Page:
A group of us were discussing characters the other day, and I was gratified to note in some of my reviews that readers really love the HETAERA story–but not necessarily the heroine. At least not at first. Little did they know this was somewhat intentional. *cue evil laughter
There are so many wonderfully complex histories out there, and for some reason the ones that resonated with me were the tales of redemption. Cleopatra, Lucretia Borgia, and Suleyman’s Roxelana aren’t necessarily “nice” girls, but the reader can identify with them after a fashion. Maybe even sympathize, a little.
When I unraveled the tale of Rhodopis, it struck me how young she was when she began a brutal life, and how that life may have shaped her. In the way of egocentric youth, I chose to portray Dori the way many teens strike me–with a vision of the world as it pertains to themselves. Some people called her “selfish”…well, yes! I prefer to think of her as “thoughtless” in the way that only a beautiful young woman can be. It is only in her later years that Dori/Rhodopis gains a woman’s wisdom and is able to see beyond the limits of her own selfish desires. That growth is essential to her story, and it makes the ending far more satisfying, I think, than a saccharine heroine who is too too good from the very beginning.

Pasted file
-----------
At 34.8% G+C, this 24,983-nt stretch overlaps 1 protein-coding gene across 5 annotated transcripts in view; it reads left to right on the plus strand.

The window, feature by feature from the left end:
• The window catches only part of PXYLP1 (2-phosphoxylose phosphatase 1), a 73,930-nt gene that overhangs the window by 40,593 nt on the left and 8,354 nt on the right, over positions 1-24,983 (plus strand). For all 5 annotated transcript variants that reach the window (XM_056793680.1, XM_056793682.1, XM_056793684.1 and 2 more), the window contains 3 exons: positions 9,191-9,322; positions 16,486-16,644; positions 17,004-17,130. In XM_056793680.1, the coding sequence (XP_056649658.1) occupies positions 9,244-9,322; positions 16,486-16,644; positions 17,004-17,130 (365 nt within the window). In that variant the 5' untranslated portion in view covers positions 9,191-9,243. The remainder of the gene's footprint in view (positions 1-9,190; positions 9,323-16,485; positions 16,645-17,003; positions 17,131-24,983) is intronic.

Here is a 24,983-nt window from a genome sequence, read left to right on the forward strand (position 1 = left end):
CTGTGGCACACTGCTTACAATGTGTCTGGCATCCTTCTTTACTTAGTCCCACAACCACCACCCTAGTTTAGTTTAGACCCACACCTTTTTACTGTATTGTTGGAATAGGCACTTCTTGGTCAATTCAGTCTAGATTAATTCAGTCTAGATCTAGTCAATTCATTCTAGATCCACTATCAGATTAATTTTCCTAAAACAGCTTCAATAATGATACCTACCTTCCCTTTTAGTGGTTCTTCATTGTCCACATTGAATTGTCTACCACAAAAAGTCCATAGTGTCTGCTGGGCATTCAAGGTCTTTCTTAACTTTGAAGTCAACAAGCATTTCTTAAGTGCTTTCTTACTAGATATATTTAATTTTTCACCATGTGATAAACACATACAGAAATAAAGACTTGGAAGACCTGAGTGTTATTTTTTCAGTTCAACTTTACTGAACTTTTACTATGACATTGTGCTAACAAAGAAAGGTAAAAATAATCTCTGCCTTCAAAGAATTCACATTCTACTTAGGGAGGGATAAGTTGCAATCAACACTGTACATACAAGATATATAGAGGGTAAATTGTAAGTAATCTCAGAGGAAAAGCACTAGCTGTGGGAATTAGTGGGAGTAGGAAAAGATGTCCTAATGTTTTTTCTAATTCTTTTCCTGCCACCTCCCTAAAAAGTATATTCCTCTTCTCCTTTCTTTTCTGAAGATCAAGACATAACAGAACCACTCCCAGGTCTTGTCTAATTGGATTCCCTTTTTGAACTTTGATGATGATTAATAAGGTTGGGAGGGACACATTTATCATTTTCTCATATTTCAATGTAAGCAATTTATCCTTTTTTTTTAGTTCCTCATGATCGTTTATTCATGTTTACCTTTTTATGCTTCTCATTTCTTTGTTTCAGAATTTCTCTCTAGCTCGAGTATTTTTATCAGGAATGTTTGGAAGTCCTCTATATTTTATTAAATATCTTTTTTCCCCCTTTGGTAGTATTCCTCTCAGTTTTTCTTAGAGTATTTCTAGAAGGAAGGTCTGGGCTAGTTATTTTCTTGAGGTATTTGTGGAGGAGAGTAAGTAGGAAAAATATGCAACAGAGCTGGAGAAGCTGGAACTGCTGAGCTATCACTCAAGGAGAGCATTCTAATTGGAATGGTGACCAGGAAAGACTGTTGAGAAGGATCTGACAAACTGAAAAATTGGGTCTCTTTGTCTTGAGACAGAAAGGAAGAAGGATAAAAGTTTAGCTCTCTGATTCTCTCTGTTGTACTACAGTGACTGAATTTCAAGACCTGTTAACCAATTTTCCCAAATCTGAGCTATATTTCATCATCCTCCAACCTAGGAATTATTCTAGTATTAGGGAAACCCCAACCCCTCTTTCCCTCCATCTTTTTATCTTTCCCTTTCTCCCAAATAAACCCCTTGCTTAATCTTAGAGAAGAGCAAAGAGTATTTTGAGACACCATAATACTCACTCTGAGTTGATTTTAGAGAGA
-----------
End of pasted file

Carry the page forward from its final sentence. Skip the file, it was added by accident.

So, although Dori may not be easily identifiable to readers who expected a more “heroic” heroine, she is exactly as I hoped she would be. Flawed and utterly human. A woman who grows and eventually redeems herself to be the heroic figure we want her to become. A real woman.
In this next novel, I have set my bar even higher, choosing a subject that is admittedly difficult and fraught with controversy. The muse is speaking slowly, so slowly, and I can only hope that I do her justice. I hope I can.